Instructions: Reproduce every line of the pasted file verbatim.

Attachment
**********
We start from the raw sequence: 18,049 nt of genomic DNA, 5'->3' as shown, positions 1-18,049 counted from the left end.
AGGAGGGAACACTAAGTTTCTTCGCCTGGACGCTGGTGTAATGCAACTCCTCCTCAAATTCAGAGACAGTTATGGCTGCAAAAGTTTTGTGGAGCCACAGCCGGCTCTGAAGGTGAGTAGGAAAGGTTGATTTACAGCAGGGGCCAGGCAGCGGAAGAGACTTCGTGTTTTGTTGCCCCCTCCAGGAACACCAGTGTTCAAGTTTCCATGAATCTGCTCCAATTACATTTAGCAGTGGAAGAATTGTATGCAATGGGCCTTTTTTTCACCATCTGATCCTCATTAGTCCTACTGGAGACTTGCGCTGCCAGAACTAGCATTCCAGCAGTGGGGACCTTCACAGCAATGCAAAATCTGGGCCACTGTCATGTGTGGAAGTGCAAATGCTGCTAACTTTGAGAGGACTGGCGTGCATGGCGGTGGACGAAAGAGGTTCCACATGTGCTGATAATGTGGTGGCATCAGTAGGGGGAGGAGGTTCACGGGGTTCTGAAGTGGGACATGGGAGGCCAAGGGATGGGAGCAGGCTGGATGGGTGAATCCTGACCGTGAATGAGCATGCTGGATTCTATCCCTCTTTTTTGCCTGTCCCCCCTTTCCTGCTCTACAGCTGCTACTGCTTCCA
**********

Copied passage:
We start from the raw sequence: 18,049 nt of genomic DNA, 5'->3' as shown, positions 1-18,049 counted from the left end.
AGGAGGGAACACTAAGTTTCTTCGCCTGGACGCTGGTGTAATGCAACTCCTCCTCAAATTCAGAGACAGTTATGGCTGCAAAAGTTTTGTGGAGCCACAGCCGGCTCTGAAGGTGAGTAGGAAAGGTTGATTTACAGCAGGGGCCAGGCAGCGGAAGAGACTTCGTGTTTTGTTGCCCCCTCCAGGAACACCAGTGTTCAAGTTTCCATGAATCTGCTCCAATTACATTTAGCAGTGGAAGAATTGTATGCAATGGGCCTTTTTTTCACCATCTGATCCTCATTAGTCCTACTGGAGACTTGCGCTGCCAGAACTAGCATTCCAGCAGTGGGGACCTTCACAGCAATGCAAAATCTGGGCCACTGTCATGTGTGGAAGTGCAAATGCTGCTAACTTTGAGAGGACTGGCGTGCATGGCGGTGGACGAAAGAGGTTCCACATGTGCTGATAATGTGGTGGCATCAGTAGGGGGAGGAGGTTCACGGGGTTCTGAAGTGGGACATGGGAGGCCAAGGGATGGGAGCAGGCTGGATGGGTGAATCCTGACCGTGAATGAGCATGCTGGATTCTATCCCTCTTTTTTGCCTGTCCCCCCTTTCCTGCTCTACAGCTGCTACTGCTTCCA